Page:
A person may be consciously biased towards or against an ideology, a political party, a religion, a creed, a caste, a country, an ethnic group etc. But a cognitive bias is different from such conscious partisanship. Cognitive bias is an unconscious psychological process which guides the individual in decision making without the individual’s conscious awareness. It is the result of perceptual distortion, inaccurate judgment, or illogical interpretation of facts. A conglomeration of these is called irrationality.
Cognitive biases are the result of distortions in the human mind that always lead to the same pattern of poor judgment, often triggered by a particular situation. But how can one person decide the judgment of another person poor? In order to decide the judgment to be poor there should a standard of “good judgment”. In scientific investigations of cognitive bias, the source of “good judgment” is that of people outside the situation which is presumed to cause the poor judgment or a set of independently verifiable facts.
Positive side of cognitive biases
According to the evolutionary psychology some cognitive biases are adaptive and beneficial because they lead to more effective actions in given contexts or enable faster decisions when faster decisions are of greater value for survival or reproduction.
Some common cognitive biases
This common cognitive bias is also called focalism. It refers to a common human tendency to rely too heavily, or “anchor” on one piece of information when making decisions. During normal decision making anchoring occurs when individuals overly rely on a specific piece of information to govern their thought-process. Once the anchor is set, there is a bias toward adjusting or interpreting other information to reflect the “anchored” information. Through this cognitive bias, the first information about a subject can affect future decision making and analysis of new information. For example when a person looks to buy a used car he/she may focus attention excessively on the distance travelled by it as indicated by the odometer rather than considering how well the engine or the transmission is maintained.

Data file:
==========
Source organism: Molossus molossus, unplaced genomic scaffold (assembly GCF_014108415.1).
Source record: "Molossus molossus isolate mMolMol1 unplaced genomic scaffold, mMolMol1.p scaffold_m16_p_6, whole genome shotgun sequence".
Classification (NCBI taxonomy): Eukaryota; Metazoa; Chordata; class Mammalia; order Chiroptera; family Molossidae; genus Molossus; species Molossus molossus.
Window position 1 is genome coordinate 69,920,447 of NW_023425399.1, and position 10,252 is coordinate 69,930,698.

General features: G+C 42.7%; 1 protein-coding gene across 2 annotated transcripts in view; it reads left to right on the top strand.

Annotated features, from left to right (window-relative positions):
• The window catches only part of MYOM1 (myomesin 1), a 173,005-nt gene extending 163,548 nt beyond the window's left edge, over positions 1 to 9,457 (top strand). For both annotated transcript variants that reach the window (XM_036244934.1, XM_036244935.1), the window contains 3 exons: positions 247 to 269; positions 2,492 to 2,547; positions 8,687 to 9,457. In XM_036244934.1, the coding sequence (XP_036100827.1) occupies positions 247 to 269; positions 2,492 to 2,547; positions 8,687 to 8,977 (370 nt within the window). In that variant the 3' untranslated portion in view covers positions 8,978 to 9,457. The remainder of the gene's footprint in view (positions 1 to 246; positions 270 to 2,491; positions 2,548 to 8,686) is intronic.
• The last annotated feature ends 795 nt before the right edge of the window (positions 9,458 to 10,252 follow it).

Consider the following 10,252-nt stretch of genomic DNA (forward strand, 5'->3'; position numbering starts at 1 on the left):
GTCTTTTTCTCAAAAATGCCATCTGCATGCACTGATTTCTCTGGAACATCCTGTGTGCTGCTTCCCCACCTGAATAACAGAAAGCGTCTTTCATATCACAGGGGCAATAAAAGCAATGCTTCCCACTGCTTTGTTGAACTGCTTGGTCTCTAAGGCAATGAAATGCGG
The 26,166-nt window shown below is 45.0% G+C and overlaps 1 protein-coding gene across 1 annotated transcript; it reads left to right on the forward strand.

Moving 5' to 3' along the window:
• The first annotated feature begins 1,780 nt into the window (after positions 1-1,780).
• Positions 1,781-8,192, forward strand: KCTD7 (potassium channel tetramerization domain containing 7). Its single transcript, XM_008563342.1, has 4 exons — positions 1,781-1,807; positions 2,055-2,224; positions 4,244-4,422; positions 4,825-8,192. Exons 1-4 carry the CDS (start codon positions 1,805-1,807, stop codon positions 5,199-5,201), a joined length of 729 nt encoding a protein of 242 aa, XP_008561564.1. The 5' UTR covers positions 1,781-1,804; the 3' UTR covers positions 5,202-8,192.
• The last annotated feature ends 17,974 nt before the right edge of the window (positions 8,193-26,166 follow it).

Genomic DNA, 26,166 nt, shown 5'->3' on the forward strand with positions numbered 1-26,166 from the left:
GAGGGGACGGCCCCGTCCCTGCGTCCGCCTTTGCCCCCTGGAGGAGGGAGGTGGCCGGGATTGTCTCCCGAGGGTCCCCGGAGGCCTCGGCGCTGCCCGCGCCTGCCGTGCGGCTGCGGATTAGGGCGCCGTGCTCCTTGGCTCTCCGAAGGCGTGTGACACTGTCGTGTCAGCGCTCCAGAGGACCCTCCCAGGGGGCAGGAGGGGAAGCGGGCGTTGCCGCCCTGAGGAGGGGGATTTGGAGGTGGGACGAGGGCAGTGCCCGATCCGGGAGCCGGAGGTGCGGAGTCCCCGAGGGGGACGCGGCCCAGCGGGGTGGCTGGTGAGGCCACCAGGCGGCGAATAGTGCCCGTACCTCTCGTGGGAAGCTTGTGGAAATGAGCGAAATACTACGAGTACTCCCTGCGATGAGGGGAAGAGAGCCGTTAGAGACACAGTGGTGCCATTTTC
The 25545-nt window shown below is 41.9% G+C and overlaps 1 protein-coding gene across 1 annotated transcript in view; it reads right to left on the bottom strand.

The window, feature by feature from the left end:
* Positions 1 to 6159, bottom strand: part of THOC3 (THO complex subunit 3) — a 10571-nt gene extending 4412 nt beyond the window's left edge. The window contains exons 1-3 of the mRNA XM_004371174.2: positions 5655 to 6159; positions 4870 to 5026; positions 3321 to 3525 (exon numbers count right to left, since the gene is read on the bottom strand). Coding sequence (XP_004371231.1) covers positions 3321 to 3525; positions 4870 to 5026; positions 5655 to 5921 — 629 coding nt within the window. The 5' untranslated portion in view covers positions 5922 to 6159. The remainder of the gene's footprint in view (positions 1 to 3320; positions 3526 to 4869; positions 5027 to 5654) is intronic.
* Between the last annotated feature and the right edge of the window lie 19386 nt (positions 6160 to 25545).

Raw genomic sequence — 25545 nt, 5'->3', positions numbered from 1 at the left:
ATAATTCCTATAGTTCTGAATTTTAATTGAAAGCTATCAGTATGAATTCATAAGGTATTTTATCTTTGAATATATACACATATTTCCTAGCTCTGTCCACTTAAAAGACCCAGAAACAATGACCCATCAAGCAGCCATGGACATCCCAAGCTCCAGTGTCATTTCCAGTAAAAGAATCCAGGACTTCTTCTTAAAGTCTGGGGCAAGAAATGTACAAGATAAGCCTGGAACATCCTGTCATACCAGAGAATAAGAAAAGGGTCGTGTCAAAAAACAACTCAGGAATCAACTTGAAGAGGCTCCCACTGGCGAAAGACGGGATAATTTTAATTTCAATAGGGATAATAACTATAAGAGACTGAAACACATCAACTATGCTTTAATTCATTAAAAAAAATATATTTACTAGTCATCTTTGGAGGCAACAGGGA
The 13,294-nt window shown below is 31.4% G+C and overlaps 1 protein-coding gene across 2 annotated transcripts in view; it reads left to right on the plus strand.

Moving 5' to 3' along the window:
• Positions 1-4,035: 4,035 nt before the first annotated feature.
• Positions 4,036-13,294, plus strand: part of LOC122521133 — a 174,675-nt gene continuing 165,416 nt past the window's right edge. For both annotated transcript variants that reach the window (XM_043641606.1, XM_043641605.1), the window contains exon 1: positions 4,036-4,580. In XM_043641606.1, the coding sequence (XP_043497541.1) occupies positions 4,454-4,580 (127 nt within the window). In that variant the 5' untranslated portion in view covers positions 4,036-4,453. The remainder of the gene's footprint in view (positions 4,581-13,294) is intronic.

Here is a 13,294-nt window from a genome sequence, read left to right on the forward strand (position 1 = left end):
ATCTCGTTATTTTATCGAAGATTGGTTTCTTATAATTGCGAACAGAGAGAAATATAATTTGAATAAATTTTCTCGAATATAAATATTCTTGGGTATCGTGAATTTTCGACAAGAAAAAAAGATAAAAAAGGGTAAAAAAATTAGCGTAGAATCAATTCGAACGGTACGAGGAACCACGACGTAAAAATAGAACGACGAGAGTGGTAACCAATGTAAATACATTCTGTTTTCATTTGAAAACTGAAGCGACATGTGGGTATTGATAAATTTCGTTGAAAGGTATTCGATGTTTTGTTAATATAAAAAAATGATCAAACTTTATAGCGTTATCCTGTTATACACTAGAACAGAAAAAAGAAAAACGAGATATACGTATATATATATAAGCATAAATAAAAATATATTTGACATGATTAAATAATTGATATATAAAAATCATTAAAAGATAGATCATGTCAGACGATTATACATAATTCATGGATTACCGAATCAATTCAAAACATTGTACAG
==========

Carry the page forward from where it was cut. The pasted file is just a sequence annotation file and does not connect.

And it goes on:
It is also called focusing illusion. This cognitive bias occurs when people place too much importance to an event, causing an error in accurately predicting the utility of future outcome. In economics utility means a measure of satisfaction. People focus on notable differences, excluding those that are less conspicuous, when making predictions about happiness or convenience. For example, a rise in income has only a small and transient effect on happiness and well-being, but people consistently overestimate this effect. Nobel laureate Israeli-American psychologist Daniel Kahneman and associates proposed that this is as a result of a focusing illusion, with which people focusing on conventional measured of achievement rather than on everyday routine. Kahneman writes: “Surveys in many countries conducted over decades indicate that, on average, reported global judgments of life satisfaction or happiness have not changed much over the last four decades, in spite of large increase in real income per capita. While reported life satisfaction and household income are positively correlated in a cross-section of people at a given time, increase in income has found to have mainly transitory effect on individuals’ reported life satisfaction.” (Would You Be Happier If You Were Richer? By Daniel Kahneman et. al. CEPS Working Paper No. 125 May 2006)